Why the nation's third-largest metro is due for a manufacturing comeback
The foundations of Chicago's strengths as a national and global powerhouse are easy to spot. It's the third-largest metro area in the United States by population, home to two of the world's top private universities, one of most popular destinations for college grads, the birthplace of modern futures and commodity trading, a bedrock of capital goods manufacturing, and one of America's most important transportation hubs, with two huge airports and 25% of all domestic freight passing through the city.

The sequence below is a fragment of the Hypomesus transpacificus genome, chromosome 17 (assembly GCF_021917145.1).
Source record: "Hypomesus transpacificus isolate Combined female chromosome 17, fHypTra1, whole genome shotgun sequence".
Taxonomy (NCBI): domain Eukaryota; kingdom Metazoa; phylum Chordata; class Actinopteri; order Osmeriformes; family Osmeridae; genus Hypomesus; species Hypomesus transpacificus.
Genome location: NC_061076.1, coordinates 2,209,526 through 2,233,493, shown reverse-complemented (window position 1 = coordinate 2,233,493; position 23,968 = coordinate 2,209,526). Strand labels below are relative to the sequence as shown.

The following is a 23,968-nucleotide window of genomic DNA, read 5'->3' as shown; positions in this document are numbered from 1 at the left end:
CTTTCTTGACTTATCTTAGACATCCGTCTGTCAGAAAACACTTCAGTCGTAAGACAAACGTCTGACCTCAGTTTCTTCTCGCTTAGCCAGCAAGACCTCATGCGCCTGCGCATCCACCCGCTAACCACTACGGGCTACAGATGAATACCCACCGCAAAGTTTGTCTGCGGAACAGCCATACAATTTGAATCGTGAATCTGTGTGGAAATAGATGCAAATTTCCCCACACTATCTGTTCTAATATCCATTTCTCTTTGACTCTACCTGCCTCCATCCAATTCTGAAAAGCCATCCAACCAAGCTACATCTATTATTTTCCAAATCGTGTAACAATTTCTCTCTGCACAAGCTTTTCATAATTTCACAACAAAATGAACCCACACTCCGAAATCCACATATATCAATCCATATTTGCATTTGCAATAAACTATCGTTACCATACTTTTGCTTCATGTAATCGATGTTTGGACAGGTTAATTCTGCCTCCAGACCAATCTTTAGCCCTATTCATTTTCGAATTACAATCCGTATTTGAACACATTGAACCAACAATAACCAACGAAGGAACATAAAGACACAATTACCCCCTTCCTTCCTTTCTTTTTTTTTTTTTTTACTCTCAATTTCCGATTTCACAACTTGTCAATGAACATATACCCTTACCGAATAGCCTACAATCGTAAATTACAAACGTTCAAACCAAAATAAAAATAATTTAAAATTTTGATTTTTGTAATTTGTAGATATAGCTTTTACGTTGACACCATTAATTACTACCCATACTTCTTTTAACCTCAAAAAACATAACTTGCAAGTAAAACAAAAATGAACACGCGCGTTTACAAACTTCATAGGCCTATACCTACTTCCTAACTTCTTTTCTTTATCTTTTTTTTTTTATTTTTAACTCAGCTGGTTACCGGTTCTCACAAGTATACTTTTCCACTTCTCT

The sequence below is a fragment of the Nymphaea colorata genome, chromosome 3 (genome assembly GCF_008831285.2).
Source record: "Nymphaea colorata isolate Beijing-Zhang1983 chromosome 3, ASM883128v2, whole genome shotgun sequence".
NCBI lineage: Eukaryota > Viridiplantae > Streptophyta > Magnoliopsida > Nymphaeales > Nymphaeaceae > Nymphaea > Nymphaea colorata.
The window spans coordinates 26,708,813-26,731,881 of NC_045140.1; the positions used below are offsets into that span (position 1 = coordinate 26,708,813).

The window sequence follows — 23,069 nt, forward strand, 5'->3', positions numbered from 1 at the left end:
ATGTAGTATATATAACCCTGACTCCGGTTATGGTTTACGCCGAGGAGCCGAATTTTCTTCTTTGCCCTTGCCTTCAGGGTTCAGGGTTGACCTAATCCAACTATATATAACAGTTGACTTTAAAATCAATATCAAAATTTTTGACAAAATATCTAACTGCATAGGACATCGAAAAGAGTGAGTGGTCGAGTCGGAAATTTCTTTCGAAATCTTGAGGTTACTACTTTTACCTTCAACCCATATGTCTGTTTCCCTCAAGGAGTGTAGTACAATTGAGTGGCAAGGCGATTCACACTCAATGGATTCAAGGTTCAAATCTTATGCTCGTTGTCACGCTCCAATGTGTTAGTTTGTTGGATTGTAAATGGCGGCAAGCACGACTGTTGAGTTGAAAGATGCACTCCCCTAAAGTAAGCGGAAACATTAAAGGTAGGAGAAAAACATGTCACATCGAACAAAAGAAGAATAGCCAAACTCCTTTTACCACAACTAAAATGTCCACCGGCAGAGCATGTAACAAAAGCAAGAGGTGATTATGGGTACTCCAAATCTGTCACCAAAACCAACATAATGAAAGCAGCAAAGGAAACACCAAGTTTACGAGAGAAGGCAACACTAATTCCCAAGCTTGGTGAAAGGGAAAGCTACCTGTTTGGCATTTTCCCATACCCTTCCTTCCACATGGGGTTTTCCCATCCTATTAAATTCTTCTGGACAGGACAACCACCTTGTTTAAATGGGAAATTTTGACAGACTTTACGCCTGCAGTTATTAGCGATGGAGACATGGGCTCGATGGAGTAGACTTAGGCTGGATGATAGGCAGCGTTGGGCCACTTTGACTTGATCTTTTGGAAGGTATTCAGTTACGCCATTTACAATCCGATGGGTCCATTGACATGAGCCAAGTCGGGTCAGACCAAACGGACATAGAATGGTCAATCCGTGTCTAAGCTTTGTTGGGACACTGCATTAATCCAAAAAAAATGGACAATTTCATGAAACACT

But all is not well in Chicagoland, according to an incredible and comprehensive million-dollar report prepared for Mayor Rahm Emanuel early this year. Chicago's growth, productivity, and wealth are all slowing down compared to other major cities in the country.
Here's the summing-up graphic below. Chicago's household income and productivity-per-worker is still greater than the national average, but the trend-line looks nasty over the last decade. Chicago ranked 22nd out of 29 US metros in real GDP growth. In the last decade, it fell behind Los Angeles in GDP per capita and continued to lose ground to D.C., San Francisco, and New York. It is not even in the top-ten among major U.S. cities in patents per capita.